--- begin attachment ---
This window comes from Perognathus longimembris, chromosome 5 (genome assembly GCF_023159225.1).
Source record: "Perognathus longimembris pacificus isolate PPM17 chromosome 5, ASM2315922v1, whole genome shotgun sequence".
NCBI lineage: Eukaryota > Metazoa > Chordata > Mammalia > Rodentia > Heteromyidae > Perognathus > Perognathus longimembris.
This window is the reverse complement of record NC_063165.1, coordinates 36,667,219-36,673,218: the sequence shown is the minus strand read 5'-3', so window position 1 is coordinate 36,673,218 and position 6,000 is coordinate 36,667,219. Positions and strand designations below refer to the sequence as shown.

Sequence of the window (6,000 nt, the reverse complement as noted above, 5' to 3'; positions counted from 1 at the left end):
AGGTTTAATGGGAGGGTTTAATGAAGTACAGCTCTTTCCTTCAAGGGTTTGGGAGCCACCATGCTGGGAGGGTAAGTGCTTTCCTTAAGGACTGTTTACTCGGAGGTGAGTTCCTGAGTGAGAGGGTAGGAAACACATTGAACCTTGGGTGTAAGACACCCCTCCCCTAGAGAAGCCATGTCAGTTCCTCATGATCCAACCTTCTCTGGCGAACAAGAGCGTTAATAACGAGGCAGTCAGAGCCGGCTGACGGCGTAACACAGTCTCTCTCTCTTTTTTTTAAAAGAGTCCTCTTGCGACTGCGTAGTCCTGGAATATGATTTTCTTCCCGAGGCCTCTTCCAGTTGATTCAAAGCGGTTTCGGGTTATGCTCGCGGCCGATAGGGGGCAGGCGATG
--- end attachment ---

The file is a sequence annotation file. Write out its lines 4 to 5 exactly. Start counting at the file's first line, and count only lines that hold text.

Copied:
This window is the reverse complement of record NC_063165.1, coordinates 36,667,219-36,673,218: the sequence shown is the minus strand read 5'-3', so window position 1 is coordinate 36,673,218 and position 6,000 is coordinate 36,667,219. Positions and strand designations below refer to the sequence as shown.

Sequence of the window (6,000 nt, the reverse complement as noted above, 5' to 3'; positions counted from 1 at the left end):